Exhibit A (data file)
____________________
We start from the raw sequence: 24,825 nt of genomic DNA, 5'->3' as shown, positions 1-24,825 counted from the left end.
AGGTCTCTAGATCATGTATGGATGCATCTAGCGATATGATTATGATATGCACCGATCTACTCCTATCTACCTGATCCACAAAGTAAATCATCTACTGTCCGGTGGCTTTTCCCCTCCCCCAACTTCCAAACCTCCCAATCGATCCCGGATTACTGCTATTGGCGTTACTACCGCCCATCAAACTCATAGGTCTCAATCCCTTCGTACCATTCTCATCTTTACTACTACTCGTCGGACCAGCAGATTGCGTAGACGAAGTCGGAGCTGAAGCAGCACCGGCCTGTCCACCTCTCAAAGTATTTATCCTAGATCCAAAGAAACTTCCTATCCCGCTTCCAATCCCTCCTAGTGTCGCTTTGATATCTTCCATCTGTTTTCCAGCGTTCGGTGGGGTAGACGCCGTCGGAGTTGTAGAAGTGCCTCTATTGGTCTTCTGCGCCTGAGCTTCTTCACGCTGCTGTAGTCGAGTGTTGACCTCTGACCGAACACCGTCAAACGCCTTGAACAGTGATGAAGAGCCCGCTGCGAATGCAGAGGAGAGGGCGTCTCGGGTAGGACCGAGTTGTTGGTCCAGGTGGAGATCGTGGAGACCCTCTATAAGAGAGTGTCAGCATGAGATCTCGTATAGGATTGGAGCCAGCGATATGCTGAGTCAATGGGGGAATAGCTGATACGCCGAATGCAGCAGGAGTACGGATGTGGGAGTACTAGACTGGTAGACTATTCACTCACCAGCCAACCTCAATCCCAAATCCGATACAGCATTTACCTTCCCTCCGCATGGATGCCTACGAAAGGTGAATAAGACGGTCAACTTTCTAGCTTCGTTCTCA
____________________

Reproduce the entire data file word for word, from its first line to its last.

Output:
We start from the raw sequence: 24,825 nt of genomic DNA, 5'->3' as shown, positions 1-24,825 counted from the left end.
AGGTCTCTAGATCATGTATGGATGCATCTAGCGATATGATTATGATATGCACCGATCTACTCCTATCTACCTGATCCACAAAGTAAATCATCTACTGTCCGGTGGCTTTTCCCCTCCCCCAACTTCCAAACCTCCCAATCGATCCCGGATTACTGCTATTGGCGTTACTACCGCCCATCAAACTCATAGGTCTCAATCCCTTCGTACCATTCTCATCTTTACTACTACTCGTCGGACCAGCAGATTGCGTAGACGAAGTCGGAGCTGAAGCAGCACCGGCCTGTCCACCTCTCAAAGTATTTATCCTAGATCCAAAGAAACTTCCTATCCCGCTTCCAATCCCTCCTAGTGTCGCTTTGATATCTTCCATCTGTTTTCCAGCGTTCGGTGGGGTAGACGCCGTCGGAGTTGTAGAAGTGCCTCTATTGGTCTTCTGCGCCTGAGCTTCTTCACGCTGCTGTAGTCGAGTGTTGACCTCTGACCGAACACCGTCAAACGCCTTGAACAGTGATGAAGAGCCCGCTGCGAATGCAGAGGAGAGGGCGTCTCGGGTAGGACCGAGTTGTTGGTCCAGGTGGAGATCGTGGAGACCCTCTATAAGAGAGTGTCAGCATGAGATCTCGTATAGGATTGGAGCCAGCGATATGCTGAGTCAATGGGGGAATAGCTGATACGCCGAATGCAGCAGGAGTACGGATGTGGGAGTACTAGACTGGTAGACTATTCACTCACCAGCCAACCTCAATCCCAAATCCGATACAGCATTTACCTTCCCTCCGCATGGATGCCTACGAAAGGTGAATAAGACGGTCAACTTTCTAGCTTCGTTCTCA